Neither twin rows nor high plant populations did much to improve corn silage profitability in a study on three northeastern Wisconsin farms last year. But Kevin Jarek, Outagamie County Extension agent, thinks 2011’s wet growing season may have skewed his twin-row findings.

“The results are what they are, and we always report the findings,” he says. “But I would like to try another year, and hopefully not have the challenges we did with the obscene amounts of rain both at planting and during the growing season.”

Jarek found a small yield and quality advantage for twin rows vs. single 30” spacings. But the lowest plant population – 30,000 plants/acre – was better than 35,000 or 40,000 at both row configurations when averaged across the three locations in this study.

Twin rows – in this case 8” apart on 30” spacings – delivered yield increases at each population. Yet they didn’t approach the 3-5% gains that have been reported in neighboring states.

Jarek is more confident in his plant density results because they match what Joe Lauer, University of Wisconsin Extension corn agronomist, and others have reported. Corn grown at 30,000 vs. 35,000 or 40,000 plants/acre is typically higher in starch, producing more milk per ton of silage.

“That’s consistent,” says Jarek. “So whether we have a wet year or not, that seems to be something that farmers can generally expect to happen when they plant.”

He did the study, funded in part by the Midwest Forage Association, because farmers were asking how much yield gain they could expect by switching to twin rows or jacking up populations to 40,000 plants/acre.

At each farm, full-season (95-day) hybrids were planted in twin and single 30” rows at the three planting rates. The treatments, all planted with the same twin-row planter, were replicated four times at each location.

Yields were carefully calculated for each plot, and silage samples were sent to a lab for quality testing. Neutral detergent fiber digestibility (NDFd) values were used to calculate milk per ton.

Multiplying dry matter yield by milk per ton results in milk per acre, which is the most important figure. However, Jarek discovered that small silage quality gains impact that number more than minor yield improvements.

“If you’re able to change your milk per ton by 200 lbs, and you multiply that by even a slightly smaller dry matter yield, you’re still going to end up with more milk per acre. You’ll have less feed in front of that cow, but it’ll be higher quality; hence, you’re going to get more milk in the long term.”

Averaged over the three locations and population densities, dry matter yields were one-tenth ton higher for twin rows vs. singles (6.3 vs. 6.2 tons/acre), and milk per ton was also slightly higher. Milk per acre favored twin rows by about 500 lbs, but it wasn’t statistically significant.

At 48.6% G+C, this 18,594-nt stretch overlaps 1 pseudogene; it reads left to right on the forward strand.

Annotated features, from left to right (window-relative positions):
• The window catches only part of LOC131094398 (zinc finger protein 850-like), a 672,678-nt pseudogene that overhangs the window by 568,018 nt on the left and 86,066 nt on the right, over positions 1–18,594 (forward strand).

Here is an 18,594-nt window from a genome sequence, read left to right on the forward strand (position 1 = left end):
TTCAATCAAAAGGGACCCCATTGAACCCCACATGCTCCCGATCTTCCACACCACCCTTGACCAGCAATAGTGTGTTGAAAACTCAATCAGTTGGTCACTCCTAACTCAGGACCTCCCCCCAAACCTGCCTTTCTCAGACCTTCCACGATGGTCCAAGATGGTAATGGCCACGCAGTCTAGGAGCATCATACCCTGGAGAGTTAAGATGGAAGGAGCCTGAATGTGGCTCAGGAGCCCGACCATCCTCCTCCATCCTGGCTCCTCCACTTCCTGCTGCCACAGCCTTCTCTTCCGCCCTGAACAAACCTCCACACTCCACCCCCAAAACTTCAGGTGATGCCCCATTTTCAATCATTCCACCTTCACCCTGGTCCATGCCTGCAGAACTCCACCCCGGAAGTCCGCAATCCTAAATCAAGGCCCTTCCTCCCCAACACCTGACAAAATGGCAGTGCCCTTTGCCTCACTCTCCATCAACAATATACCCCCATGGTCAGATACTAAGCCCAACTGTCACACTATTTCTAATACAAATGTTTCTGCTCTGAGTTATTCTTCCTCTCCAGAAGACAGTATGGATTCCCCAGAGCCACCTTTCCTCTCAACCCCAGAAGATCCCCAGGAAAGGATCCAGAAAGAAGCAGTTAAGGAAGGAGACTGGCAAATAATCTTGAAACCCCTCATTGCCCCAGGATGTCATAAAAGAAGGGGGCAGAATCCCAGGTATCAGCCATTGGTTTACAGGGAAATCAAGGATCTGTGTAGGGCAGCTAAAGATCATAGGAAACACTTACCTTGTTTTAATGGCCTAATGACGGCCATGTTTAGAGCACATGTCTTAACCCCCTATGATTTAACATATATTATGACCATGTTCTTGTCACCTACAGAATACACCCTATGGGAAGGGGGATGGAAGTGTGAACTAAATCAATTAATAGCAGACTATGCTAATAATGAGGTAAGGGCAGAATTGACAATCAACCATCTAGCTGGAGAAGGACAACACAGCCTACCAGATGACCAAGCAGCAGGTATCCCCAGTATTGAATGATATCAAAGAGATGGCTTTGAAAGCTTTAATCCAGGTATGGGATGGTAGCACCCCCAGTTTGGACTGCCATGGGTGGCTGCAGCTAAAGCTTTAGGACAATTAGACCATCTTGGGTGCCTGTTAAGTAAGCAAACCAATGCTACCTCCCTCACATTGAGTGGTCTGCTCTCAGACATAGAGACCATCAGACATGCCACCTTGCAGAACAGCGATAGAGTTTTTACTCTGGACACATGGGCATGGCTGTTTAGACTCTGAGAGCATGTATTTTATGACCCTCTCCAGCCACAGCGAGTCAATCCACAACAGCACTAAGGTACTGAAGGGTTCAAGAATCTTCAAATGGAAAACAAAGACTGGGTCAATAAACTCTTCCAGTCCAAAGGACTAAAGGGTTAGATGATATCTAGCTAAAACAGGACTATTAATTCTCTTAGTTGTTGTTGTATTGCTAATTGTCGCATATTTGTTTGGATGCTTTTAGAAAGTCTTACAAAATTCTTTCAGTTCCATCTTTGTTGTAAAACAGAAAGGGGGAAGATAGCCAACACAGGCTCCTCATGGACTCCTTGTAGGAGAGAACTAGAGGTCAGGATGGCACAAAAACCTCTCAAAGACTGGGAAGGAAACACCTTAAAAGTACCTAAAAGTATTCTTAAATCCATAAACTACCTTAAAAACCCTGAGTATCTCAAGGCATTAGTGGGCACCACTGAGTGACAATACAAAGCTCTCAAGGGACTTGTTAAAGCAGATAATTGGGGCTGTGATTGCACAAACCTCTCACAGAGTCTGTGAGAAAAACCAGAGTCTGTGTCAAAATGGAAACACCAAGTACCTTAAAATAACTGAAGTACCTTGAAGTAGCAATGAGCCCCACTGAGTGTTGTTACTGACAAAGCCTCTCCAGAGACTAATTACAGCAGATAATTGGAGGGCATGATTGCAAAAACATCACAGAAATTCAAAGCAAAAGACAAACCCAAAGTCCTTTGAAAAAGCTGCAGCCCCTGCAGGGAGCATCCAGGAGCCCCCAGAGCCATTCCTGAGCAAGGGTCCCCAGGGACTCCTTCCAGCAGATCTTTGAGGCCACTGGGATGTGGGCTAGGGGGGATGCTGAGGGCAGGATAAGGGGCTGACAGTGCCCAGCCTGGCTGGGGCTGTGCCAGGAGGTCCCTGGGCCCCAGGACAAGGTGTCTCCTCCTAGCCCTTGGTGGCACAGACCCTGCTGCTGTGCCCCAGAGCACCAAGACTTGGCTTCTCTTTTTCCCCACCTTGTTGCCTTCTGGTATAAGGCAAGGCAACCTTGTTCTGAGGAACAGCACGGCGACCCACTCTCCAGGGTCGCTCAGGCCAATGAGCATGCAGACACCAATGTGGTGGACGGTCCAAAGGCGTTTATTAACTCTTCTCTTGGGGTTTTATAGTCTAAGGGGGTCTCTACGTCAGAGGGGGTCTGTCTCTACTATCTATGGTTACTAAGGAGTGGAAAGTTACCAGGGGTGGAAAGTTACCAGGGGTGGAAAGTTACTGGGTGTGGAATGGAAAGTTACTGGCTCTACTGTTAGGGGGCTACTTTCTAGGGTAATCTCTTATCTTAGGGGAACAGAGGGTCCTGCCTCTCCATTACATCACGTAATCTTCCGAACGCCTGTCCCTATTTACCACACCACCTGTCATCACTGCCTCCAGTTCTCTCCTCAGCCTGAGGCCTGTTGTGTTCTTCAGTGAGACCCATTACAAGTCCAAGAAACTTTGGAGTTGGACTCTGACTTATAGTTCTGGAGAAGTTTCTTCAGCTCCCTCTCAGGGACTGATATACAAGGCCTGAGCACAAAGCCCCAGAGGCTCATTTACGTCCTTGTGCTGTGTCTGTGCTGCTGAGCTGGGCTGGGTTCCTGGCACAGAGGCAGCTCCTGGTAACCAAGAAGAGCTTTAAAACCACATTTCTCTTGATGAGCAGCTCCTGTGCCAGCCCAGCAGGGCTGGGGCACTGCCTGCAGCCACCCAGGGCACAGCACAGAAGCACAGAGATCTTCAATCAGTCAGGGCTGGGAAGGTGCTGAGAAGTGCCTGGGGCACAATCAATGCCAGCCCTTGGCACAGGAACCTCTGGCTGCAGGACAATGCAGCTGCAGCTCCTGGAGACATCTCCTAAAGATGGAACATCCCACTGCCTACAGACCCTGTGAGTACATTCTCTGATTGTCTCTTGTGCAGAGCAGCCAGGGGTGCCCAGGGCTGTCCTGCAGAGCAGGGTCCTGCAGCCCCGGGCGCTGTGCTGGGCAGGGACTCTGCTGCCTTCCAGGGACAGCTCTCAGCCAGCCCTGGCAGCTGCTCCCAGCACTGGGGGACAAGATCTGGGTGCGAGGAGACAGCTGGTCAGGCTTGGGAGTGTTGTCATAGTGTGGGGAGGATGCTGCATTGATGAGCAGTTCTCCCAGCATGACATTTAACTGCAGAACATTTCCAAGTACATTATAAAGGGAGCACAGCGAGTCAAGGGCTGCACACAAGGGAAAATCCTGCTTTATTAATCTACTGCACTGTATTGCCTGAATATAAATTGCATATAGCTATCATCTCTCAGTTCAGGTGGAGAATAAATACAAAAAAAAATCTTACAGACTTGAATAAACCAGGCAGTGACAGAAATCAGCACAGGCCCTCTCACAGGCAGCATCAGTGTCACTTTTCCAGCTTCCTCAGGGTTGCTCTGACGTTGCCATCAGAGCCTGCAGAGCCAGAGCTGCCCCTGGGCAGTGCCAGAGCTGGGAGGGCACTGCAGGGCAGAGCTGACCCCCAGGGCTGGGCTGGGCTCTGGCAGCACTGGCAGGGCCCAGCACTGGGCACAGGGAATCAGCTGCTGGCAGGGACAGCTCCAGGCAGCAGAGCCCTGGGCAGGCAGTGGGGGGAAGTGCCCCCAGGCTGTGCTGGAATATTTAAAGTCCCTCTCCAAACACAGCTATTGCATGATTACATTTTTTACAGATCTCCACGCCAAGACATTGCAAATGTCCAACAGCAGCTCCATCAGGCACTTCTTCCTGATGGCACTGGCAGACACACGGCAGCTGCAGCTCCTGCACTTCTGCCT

In the plant population comparison, 30,000 plants/acre produced slightly less silage dry matter than 35,000 or 40,000 plants/acre. But because of its higher quality, that corn produced the most milk per ton and per acre. The milk-per-acre difference between 30,000 and 35,000 plants/acre (17,944 vs. 17,436 lbs) wasn’t statistically significant, but the figure for 40,000 plants/acre was very close to being significantly lower statistically, at 16,738 lbs.

“The big story is that with 40,000 you give up a lot of quality,” he says. “You have higher seed costs, and in the end you get less milk per ton, which ultimately results in less milk per acre.”

Ear size had a lot to do with the highest plant population’s lower quality. “I took pictures of the cobs with the 40,000, and across all three sites the ears were very, very small,” says Jarek.

When Lauer became Extension agronomist in 1994, a lot of farmers were pushing corn populations to 40,000 plants/acre for silage, and he thinks that’s too high.

“Whatever you do for grain, I’d look at 2,000 or 3,000 more plants per acre for silage,” he says. “One of the risks you take on (with high populations) is more lodging potential. Even though it is silage, you can have winds come through in September.”

Twin rows can be expected to deliver smaller gains than single narrow rows, says Lauer. Going from 30” to 15” rows without changing plant population increases grain yield by 2-4% and silage yield by 6-8%, with no change in quality. The yield gain is due to more even plant spacings, but it doesn’t happen every year in every environment.

“With twin rows, the plants are still kind of close together, so it’s going to be something intermediate,” says Lauer. “Over the long haul, you could probably pay for a planter like that, but the gains are relatively small.”